Carol said that she didn’t know how I would survive without her and, picking up her bag, marched off to reception, leaving me to feast my eyes on the view of her red polka-dot knickers, which were exposed to the world due to the fact that she had caught her skirt on her bag.
‘Welcome in Camping Municipal of Carcassonne!’ said the sign in the window.
We peered inside and, just as we were about to venture in, a dumpy girl, eating a doughnut, loomed into view and locked the door from the inside.

End of excerpt. 

Thursday, 7 June 2018

Free Detective Fiction (ends 9th June)

'Another cracking read from B A Spicer. You definitely won't spot the murderer from the outset, and you won't expect the outcome. Very well written.' Amazon reviewer

Hanson's Hunch 

British Detective Inspector Hanson is on the track of a serial killer.

Monday, 21 May 2018

Bunny on a Bike by Bev Spicer is just 99p this week.

When I left university with my friend, Carol, I didn't have a clue what I wanted to do.  The career officer's spiel dulled my senses with suggestions that made the future into a nine to five nightmare.  I panicked.  Did I really have to choose?  Couldn't I put it off for a while?

Then I saw the advert for Playboy croupiers.  Never in a million years had I ever wanted to be a croupier and especially not for Playboy.  I imagined boobs, wild orgies and middle aged men pinching my cotton-tailed bum.  Somehow, reverse logic kicked in and I saw it as a challenge.

So, because it was a totally random thing to do and because it would undoubtedly shock a lot of people, I told Carol and we applied.

Bunny on a Bike tells the story of our adventure in 80s London, training in Victor Lownes' mansion and dealing blackjack in Playboy's London casino.  It's not a kiss and tell story.  It's a story of friendship, stolen teabags and comically lustful landlords.  And what it was really like to work for Playboy.

I'm so glad I did it.  And I'm so glad I did it with my lovely friend, Carol.

It's just 99p this week, if you want some fun between literary masterpieces.  Just click on the link below.  Hope you like it. 

Friday, 9 March 2018

My French Life

Pinks (oeillet d'Inde)  

Did you know they’re called pinks because they’re frilly, not because they’re pink?  I didn't.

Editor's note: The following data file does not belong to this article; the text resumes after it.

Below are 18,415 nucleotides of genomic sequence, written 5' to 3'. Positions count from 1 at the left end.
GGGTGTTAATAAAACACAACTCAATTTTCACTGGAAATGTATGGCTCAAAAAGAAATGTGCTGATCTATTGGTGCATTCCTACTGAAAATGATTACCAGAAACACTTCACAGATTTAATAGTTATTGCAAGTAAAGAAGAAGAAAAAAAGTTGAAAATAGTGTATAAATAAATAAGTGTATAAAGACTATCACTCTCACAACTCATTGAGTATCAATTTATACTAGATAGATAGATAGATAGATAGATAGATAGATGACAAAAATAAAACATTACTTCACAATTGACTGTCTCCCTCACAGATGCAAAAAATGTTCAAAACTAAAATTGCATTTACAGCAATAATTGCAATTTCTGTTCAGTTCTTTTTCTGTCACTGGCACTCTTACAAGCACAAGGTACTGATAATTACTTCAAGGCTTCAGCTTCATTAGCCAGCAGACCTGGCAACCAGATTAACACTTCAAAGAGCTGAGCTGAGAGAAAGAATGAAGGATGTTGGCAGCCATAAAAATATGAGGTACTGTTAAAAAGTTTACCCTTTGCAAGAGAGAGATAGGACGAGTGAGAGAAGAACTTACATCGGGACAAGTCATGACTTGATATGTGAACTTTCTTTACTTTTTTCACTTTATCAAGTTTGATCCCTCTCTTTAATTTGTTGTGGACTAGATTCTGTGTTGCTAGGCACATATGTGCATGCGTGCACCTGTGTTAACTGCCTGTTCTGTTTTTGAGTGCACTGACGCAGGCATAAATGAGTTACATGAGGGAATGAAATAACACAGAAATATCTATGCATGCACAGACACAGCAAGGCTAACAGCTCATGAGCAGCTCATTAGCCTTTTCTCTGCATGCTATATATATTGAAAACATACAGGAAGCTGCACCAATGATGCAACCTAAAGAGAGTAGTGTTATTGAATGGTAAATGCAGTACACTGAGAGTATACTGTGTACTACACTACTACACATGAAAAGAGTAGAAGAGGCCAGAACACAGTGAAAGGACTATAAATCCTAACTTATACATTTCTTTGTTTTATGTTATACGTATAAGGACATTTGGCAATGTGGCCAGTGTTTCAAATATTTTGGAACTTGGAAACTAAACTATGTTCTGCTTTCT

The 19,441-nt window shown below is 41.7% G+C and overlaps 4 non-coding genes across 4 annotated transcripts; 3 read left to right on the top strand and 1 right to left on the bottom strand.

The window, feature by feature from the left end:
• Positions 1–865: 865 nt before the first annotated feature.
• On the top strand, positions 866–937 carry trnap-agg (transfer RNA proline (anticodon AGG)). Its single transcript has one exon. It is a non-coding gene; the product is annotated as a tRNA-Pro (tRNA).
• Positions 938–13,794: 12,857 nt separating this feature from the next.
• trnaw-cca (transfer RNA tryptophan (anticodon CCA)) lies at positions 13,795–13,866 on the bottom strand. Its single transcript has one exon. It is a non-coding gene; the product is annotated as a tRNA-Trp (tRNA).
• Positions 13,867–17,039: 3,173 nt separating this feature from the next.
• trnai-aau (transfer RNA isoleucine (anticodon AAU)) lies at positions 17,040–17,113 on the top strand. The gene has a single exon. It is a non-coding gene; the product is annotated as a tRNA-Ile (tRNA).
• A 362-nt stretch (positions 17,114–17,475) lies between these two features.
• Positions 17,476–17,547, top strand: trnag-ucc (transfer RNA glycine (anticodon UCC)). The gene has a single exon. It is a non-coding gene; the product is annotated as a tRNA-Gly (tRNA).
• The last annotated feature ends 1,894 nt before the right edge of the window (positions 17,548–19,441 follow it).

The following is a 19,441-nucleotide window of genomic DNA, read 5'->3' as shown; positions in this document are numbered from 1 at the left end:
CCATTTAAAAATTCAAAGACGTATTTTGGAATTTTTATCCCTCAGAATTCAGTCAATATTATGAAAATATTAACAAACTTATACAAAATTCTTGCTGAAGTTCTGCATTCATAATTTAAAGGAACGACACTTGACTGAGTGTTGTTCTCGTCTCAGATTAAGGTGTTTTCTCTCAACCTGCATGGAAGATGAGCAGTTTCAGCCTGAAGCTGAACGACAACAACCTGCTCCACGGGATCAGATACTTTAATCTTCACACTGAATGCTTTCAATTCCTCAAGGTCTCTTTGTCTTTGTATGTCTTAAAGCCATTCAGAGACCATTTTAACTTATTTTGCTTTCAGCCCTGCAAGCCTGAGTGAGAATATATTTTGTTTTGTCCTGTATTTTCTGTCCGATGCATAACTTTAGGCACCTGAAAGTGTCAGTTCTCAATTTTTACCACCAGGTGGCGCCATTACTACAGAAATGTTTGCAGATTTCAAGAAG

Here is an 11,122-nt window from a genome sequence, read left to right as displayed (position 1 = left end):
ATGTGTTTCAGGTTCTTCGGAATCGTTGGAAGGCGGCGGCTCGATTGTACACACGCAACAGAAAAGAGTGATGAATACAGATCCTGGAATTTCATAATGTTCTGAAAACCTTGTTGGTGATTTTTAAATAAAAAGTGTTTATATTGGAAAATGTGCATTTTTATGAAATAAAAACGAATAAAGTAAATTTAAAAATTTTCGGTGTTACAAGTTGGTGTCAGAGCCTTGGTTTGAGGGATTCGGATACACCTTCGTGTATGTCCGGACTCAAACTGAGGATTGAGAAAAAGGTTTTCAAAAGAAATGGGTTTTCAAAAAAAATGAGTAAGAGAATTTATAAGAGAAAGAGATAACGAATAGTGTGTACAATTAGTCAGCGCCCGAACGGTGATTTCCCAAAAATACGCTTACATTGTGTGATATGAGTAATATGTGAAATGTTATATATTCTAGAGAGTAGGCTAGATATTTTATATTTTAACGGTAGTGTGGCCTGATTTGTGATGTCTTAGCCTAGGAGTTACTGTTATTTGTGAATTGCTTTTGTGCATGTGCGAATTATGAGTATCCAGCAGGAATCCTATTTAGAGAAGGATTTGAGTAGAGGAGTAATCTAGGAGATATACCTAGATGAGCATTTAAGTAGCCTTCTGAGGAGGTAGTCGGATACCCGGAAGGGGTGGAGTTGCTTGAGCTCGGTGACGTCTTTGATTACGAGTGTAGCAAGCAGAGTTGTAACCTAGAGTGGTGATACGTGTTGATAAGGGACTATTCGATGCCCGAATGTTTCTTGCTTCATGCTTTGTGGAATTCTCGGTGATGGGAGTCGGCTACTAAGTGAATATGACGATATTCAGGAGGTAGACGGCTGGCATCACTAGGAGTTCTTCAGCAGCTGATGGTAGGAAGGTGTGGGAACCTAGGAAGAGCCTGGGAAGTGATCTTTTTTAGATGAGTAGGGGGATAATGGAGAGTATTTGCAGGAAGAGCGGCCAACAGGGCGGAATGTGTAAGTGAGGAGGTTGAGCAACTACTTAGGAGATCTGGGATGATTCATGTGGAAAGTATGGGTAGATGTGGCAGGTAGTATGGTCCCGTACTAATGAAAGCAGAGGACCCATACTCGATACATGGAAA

The garden is still a mess but I see there is life poking out here and there.  I’m digging up weeds today when I should be editing my latest detective novel.  It’s as though there are two of me, and the one who likes to be outside wearing gardening gloves and standing in mud is generally the winner.

I do keep popping back to the laptop, not to check a spelling or deliberate over a comma, but to follow the progress of my youngest son who is sitting on a plane waiting to be taken to Singapore.  He was supposed to be travelling with a friend, but there’s been some mix up over passports and so he’s on his own for the time being. 

Still waiting on the runway.

Back in the garden, I inspect the new plants I purchased in Saintes – the most beautiful French town, and on my doorstep – on Monday.  A man pitched up with his wares, a real French raconteur.  His prices were irresistible and so I loaded my bags, eventually managed to pay, laughed at his 'I love you' routine and promised to marry him when I left my husband - all in the name of getting a bargain and being pleasant, you understand.  Anyway, I’d put my purchases out in the fresh air and watched from my back door as rain bucketed down, suddenly turning to hail, thrashing anything that moved, including next door’s cat who’d been bird watching with his evil twitching tail.  I was glad he got his comeuppance.  Now, there’s bright sunshine and my plants seem fine.  I think I’ll dig in three pinks under my kitchen window, some primroses by the back door and leave the others where I can view them as I stand at the sink (daydreaming and scheming, not washing up). 

I wander round the garden eyeing up last year’s successes and failures.  I’m a serial mover of plants.  They don’t get much peace in my garden.  But most of them survive and some flourish.  Like my Mexican Orange bush, which is taking over a little too raucously.  I’ve cut it back and moved a rose that was being stifled, but big is big – nothing can make it downsize really.  What I need is a larger garden.  Must tell my husband.  He wants to treble the size of his garage for his motorbikes – the ones he has and the ones he wants to have.

I’m inside again, reading about pinks.  They need coarse sand, it says.  I don’t have any about the place and can’t think of an alternative, apart from skimming the impasse for some chalky pebbles.  I have a bucket and a rake, but do I dare?  My neighbour, who owns the land to the front of my house, has a big white van and thinks very little of running over my hollyhocks if provoked.  Perhaps I’d better go to the garden centre and buy an inadequate and overpriced bag of grit and be done with it.